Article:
Promising results from Maersk Drilling’s first low-emission rig
After being converted to a hybrid, low-emission rig, Maersk Intrepid jack-up has entered operations as the first Maersk Drilling rig to feature this set of upgrades.
According to a Thursday statement by its owner, the Maersk Intrepid rig is currently working for Equinor on the Martin Linge field where the ultra-harsh environment jack-up in November this year started its first drilling operation with the full low-emission package in use.
The drilling contractor said that the full technology package was expected to deliver a double-digit energy savings potential. This has now been confirmed on Maersk Intrepid where the first month of operations on Martin Linge produced an initial data point of reducing fuel consumption and CO2 emissions by approximately 25 per cent compared to the baseline average for the rig.
In addition, NOx emissions were reduced by approximately 95 per cent, an improvement from the original target of 90 per cent.
The installation of low-emission technology is one of several initiatives that support Maersk Drilling’s efforts to reach the company’s recently announced target of reducing its CO2 emissions intensity by 50 per cent by 2030.
Other initiatives relating to CO2 reductions include operating rigs on shore power and participation in the Project Greensand consortium, which is targeting the use of discontinued oil and gas fields for permanent storage of CO2 offshore Denmark.
Namely, a Danish North Sea reservoir and infrastructure have recently been determined suitable for geological CO2 storage, as part of the Project Greensand with Wintershall Dea, Ineos, and Maersk Drilling as its members.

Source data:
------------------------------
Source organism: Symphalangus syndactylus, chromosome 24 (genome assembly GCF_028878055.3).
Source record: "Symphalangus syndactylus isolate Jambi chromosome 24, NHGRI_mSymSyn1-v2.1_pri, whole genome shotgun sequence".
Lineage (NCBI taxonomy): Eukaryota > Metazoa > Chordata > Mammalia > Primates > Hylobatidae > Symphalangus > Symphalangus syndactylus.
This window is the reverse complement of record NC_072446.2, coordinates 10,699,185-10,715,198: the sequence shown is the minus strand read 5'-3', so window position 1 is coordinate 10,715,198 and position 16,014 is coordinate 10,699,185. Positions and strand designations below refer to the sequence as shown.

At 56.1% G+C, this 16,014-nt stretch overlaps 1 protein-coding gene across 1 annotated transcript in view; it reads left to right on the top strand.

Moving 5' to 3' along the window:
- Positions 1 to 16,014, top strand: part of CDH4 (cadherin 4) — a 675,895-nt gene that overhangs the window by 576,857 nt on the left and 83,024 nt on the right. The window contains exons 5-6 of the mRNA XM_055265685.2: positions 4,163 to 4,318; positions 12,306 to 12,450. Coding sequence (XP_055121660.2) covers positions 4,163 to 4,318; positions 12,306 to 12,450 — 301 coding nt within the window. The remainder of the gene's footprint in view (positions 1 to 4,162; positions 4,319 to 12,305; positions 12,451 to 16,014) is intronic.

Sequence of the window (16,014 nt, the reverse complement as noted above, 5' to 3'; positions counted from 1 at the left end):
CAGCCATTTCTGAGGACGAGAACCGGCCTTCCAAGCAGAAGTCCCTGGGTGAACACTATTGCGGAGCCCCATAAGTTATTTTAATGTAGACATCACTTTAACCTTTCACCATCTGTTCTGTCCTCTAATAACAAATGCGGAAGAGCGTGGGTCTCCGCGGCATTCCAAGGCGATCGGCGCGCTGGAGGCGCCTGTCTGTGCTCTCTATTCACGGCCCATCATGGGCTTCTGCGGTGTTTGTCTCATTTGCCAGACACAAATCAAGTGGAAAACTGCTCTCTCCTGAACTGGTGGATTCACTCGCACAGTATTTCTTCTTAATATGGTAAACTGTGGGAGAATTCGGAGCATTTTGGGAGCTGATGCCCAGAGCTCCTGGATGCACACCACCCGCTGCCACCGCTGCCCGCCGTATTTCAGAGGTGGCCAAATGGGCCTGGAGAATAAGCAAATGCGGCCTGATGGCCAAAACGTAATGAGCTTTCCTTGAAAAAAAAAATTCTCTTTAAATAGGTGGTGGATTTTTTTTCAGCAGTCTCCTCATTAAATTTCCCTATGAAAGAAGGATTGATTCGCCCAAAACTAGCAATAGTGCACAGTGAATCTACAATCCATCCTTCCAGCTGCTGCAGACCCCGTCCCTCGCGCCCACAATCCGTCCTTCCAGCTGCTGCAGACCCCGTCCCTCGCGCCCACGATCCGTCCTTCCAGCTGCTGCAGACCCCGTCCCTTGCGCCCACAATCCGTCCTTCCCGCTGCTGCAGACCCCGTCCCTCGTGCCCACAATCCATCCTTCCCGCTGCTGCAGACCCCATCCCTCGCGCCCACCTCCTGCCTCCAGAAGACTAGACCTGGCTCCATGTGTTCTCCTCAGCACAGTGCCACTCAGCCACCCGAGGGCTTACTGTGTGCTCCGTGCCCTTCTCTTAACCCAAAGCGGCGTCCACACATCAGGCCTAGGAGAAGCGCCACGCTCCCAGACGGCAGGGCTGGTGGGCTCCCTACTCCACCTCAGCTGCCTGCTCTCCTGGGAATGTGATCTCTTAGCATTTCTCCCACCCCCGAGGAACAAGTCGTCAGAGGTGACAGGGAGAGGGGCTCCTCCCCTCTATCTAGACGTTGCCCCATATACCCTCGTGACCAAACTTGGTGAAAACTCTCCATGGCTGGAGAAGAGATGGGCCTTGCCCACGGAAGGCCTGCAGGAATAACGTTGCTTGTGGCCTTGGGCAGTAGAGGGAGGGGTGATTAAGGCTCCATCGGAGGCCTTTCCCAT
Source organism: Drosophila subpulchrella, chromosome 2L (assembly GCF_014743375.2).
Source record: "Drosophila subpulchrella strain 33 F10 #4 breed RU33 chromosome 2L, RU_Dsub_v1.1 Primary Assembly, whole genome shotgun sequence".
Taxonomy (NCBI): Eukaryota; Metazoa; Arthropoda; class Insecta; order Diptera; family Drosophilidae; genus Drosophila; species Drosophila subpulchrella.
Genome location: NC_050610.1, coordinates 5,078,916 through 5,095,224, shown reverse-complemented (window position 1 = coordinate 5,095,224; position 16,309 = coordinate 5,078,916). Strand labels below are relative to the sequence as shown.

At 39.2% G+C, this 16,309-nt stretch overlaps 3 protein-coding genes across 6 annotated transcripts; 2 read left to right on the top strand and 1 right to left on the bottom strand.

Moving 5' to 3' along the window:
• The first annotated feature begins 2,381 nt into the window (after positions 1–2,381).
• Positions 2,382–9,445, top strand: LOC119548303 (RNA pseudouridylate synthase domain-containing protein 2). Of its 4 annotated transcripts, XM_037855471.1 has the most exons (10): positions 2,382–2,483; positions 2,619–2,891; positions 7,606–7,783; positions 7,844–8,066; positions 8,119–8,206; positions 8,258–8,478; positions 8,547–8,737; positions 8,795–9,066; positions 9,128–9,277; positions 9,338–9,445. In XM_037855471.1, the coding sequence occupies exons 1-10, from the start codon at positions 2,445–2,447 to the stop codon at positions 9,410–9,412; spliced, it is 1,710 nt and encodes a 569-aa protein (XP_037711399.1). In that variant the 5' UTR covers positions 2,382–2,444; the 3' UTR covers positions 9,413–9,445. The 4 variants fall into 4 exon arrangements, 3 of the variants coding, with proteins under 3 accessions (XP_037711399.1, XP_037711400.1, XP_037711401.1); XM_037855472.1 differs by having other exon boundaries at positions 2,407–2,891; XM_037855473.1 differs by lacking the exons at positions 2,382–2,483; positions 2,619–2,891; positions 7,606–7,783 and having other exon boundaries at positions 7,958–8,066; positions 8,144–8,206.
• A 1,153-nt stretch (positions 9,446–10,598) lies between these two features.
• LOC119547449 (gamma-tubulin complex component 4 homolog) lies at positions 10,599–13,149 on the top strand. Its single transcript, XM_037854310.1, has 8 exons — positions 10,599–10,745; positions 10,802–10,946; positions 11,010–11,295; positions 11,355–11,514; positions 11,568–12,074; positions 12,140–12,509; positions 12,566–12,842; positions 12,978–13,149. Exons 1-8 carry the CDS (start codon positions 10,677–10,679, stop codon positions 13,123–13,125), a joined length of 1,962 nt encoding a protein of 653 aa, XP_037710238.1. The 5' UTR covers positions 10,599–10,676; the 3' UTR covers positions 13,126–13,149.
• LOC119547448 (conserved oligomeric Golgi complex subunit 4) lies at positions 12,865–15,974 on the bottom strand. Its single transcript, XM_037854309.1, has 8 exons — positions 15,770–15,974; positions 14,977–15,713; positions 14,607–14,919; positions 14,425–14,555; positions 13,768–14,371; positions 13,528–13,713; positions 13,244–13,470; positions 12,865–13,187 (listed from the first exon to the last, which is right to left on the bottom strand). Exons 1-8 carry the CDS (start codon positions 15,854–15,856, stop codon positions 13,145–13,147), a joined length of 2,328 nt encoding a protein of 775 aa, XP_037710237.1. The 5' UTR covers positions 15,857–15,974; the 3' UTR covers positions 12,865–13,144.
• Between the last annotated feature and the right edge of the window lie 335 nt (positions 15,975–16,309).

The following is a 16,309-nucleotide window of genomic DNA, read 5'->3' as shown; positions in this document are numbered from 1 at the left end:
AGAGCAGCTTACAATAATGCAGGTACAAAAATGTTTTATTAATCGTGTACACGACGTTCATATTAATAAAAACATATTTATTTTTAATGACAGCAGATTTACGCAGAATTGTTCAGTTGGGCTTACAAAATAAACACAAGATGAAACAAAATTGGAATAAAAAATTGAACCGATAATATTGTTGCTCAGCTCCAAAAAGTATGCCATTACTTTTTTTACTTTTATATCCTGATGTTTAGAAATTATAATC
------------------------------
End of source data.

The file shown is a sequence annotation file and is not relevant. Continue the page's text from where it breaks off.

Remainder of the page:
Caroline Alting, Head of Integrity & Projects, Maersk Drilling, said: “We’re thrilled to now see the full complement of low-emission technology in use on Maersk Intrepid, and to receive a very promising first dataset on emission reductions.
“It’s still too early to make any definitive conclusions on average emission reductions over time, but the preliminary results are very promising with reductions around 25 per cent compared to the rig’s baseline, driven by both energy-saving technology and behavioural changes supported by the low-emission package”.
The hybrid, low-emission upgrades installed on Maersk Intrepid are supported by a grant from the Norwegian NOx Fund and by Equinor’s decision to introduce compensation formats to stimulate emission reductions.
The upgrades combine the use of hybrid power with NOx conversion units, adding data intelligence to further reduce energy consumption and CO2 emissions.
As part of the Master Frame Agreement between Maersk Drilling and Equinor, the parties have committed to exploring further initiatives to limit greenhouse gas emissions from drilling operations.
The full package of hybrid, low-emissions upgrades is also being installed on the ultra-harsh environment jack-up rig Maersk Integrator, which is expected to start operating in a full low-emission mode in early 2021 in Norway.
Tommy Johnsen, General Manager of the NOx Fund, said: “Maersk Drilling shows that it is technically and financially feasible to retrofit offshore rigs with low-emission solutions. It is also important that the ambitions do not stop there, but, as in this case, that the new technology opens for further reductions towards a zero-emission future.
“If Norway is to meet its national emission targets, it is crucial that offshore rigs contribute with their share, and with the improvements on Maersk Intrepid, Maersk Drilling is showing the way. The NOx Fund is ready for more applications of similar character and hopes that rig operators and entrepreneurs together can develop new projects”.
Maersk Intrepid is an ultra-harsh environment CJ70 jack-up rig, designed for year-round operations in the North Sea. It was delivered in 2014 and has been operating in Norway ever since.